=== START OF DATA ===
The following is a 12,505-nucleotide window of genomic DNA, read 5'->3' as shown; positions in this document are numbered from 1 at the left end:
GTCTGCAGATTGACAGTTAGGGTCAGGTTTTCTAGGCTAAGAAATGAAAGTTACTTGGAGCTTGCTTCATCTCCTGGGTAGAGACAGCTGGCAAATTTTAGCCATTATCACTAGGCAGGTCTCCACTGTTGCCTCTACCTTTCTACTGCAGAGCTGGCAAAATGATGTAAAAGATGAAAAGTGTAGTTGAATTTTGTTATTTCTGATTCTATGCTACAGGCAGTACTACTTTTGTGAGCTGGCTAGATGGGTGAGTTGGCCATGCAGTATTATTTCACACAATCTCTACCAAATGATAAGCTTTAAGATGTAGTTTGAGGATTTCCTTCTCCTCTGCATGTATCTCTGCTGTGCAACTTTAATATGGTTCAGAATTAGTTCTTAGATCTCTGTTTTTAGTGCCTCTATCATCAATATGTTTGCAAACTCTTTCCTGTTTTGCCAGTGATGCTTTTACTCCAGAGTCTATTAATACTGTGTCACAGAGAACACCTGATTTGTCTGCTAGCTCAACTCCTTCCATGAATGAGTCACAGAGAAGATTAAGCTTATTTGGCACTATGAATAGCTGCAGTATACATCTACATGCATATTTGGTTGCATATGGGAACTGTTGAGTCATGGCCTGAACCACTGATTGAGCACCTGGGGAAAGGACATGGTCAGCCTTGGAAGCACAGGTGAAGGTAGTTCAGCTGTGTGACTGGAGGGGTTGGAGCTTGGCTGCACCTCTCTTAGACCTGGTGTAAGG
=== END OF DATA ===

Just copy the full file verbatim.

The following is a 12,505-nucleotide window of genomic DNA, read 5'->3' as shown; positions in this document are numbered from 1 at the left end:
GTCTGCAGATTGACAGTTAGGGTCAGGTTTTCTAGGCTAAGAAATGAAAGTTACTTGGAGCTTGCTTCATCTCCTGGGTAGAGACAGCTGGCAAATTTTAGCCATTATCACTAGGCAGGTCTCCACTGTTGCCTCTACCTTTCTACTGCAGAGCTGGCAAAATGATGTAAAAGATGAAAAGTGTAGTTGAATTTTGTTATTTCTGATTCTATGCTACAGGCAGTACTACTTTTGTGAGCTGGCTAGATGGGTGAGTTGGCCATGCAGTATTATTTCACACAATCTCTACCAAATGATAAGCTTTAAGATGTAGTTTGAGGATTTCCTTCTCCTCTGCATGTATCTCTGCTGTGCAACTTTAATATGGTTCAGAATTAGTTCTTAGATCTCTGTTTTTAGTGCCTCTATCATCAATATGTTTGCAAACTCTTTCCTGTTTTGCCAGTGATGCTTTTACTCCAGAGTCTATTAATACTGTGTCACAGAGAACACCTGATTTGTCTGCTAGCTCAACTCCTTCCATGAATGAGTCACAGAGAAGATTAAGCTTATTTGGCACTATGAATAGCTGCAGTATACATCTACATGCATATTTGGTTGCATATGGGAACTGTTGAGTCATGGCCTGAACCACTGATTGAGCACCTGGGGAAAGGACATGGTCAGCCTTGGAAGCACAGGTGAAGGTAGTTCAGCTGTGTGACTGGAGGGGTTGGAGCTTGGCTGCACCTCTCTTAGACCTGGTGTAAGG